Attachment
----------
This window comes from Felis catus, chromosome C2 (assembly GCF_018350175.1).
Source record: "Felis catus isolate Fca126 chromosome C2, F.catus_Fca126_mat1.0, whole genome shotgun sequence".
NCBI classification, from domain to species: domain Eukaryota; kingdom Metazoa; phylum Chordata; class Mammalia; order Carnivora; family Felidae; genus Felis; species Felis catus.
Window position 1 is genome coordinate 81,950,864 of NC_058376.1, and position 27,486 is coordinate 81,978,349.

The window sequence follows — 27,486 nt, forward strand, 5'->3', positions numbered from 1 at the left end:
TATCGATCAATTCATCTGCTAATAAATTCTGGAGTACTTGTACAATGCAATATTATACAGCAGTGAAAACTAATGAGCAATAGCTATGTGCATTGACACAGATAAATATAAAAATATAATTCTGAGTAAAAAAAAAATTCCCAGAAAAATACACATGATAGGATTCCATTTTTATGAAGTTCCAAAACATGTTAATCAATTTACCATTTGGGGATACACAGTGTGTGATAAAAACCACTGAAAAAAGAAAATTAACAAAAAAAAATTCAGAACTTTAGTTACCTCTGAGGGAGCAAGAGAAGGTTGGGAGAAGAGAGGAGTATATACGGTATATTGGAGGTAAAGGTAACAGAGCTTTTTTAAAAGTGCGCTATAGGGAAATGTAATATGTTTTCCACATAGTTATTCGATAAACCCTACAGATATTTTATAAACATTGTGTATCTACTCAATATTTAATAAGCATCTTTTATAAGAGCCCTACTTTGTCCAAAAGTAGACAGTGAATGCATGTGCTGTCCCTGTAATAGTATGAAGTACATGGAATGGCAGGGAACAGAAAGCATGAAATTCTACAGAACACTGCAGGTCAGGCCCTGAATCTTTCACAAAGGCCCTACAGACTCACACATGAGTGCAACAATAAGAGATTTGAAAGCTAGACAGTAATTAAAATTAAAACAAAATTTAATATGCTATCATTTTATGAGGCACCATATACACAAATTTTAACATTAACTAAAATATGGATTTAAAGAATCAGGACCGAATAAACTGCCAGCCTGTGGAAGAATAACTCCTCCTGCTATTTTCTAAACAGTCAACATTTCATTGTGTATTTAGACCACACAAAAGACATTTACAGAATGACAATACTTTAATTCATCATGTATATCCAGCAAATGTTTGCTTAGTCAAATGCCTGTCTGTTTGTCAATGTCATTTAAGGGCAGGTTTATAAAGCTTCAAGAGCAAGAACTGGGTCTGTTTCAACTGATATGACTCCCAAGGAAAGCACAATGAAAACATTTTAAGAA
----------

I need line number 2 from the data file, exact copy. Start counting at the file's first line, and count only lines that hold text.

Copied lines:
Source record: "Felis catus isolate Fca126 chromosome C2, F.catus_Fca126_mat1.0, whole genome shotgun sequence".